Rob Van Etten, BE03

Rob Van Etten is the president of Brighton Cromwell and a graduate of the University of Delaware’s Class of 2003 with a degree in Finance and Marketing. In September 2008 named Rob one of their “30 Under 30: America’s Coolest Young Entrepreneurs” and Entrepreneur magazine listed Brighton Cromwell as the 21st fastest-growing entrepreneurial company in America.

Brighton Cromwell, based in Randolph, New Jersey, was founded in 2002 by Rob’s father, Bill. The company provides supply-chain-management services, primarily in the defense market. The firm works frequently with the Defense Department, Lockheed Martin and other huge companies dealing with massive orders. Rob is quoted on the profile as saying, “Rather than going to hundreds of different companies for 180 parts, why not go to one company?”

After Bill Van Etten’s unfortunate passing in 2005, Rob stepped into the leadership role, but he is not without help. Brighton Cromwell’s Director of Finance is Rob’s brother, Glenn Van Etten. Glenn is also a UD grad and received a finance degree in 2004. Rob says having his brother around only strengthens the company.

“My brother and I have a great relationship,” he says. “He’s someone who’s not afraid to disagree with me.”

No matter the amount of help Rob gets, he still feels the responsibility to make sure the business succeeds. Working long hours, Rob says, goes hand in hand with his attachment to the company especially considering the commitment to his employees that he feels. Regardless, Van Etten would have it no other way.

“To me, it’s not a burden,” he says. “The advantages far outweigh the disadvantages.”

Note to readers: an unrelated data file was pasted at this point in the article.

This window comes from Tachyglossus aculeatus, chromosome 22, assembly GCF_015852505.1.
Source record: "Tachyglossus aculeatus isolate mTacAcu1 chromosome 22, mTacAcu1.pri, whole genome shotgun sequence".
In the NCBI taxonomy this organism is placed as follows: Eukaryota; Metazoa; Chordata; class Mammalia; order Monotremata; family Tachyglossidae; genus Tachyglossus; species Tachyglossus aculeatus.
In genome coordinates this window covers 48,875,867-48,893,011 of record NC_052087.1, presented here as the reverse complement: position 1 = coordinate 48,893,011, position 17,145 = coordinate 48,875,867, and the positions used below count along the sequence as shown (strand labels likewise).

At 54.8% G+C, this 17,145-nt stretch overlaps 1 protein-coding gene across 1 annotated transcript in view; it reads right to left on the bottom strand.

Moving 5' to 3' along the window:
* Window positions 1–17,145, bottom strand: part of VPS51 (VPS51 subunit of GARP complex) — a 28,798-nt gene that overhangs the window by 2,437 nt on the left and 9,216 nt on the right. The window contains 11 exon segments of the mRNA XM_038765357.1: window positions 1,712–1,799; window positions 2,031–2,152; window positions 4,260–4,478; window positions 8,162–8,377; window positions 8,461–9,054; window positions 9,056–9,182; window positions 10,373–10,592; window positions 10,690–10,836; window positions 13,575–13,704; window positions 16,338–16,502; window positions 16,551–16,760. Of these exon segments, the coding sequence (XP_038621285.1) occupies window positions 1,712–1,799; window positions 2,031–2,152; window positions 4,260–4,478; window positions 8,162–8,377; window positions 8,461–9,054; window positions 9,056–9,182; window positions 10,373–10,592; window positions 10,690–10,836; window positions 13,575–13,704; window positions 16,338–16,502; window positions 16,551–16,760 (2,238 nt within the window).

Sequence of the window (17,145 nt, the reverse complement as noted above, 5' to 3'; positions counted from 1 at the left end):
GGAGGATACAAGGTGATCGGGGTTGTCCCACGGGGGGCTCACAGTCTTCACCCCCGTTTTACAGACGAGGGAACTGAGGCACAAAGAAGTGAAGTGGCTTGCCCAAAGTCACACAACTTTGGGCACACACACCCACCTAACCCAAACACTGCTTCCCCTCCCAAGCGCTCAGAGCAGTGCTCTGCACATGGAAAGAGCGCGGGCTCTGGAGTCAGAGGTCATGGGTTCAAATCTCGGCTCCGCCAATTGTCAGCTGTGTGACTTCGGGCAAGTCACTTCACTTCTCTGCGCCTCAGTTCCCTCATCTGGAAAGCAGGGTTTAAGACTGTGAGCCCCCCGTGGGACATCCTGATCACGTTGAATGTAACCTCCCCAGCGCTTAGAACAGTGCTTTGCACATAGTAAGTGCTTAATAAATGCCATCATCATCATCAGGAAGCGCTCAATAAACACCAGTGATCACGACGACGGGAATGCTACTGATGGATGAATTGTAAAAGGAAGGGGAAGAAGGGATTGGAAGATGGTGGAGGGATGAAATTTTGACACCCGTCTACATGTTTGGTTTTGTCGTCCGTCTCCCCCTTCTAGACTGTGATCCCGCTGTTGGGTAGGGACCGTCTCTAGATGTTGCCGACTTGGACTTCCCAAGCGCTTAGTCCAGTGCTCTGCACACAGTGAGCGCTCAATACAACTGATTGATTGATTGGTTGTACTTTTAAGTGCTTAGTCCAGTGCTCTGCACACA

Brighton Cromwell first turned a profit in 2002, made their first million in 2004, and in 2007 their sales topped $8 million. The company recently partnered with both the New Jersey Department of Labor and the VA Hospital to provide jobs to military veterans. Also Brighton Cromwell has a “Hire Veterans First” initiative for many job openings which is a reflection of both Van Etten’s personal and business goals. “I’m here to support the soldiers,” he says.

Van Etten’s last trip to campus was for his brother’s graduation, but his fond memories of Newark keep him curious about what’s new at UD. Rob said his fondest memories are simply “walking around the beautiful campus all the time.” Rob says he still keeps in touch with people in his graduating class and he has even outsourced work to UD alums. He even mentioned that a reporter from a local newspaper who interviewed him was a fellow Blue Hen.

Reflecting upon his time at UD, Rob says that the most important thing for him was not what he learned from text books, but what he learned from meeting and working with people. “It’s not so much what you learn in school,” he says, “but it’s more about communicating with people and getting to interact with all different types of people. That’s how the business world works.”

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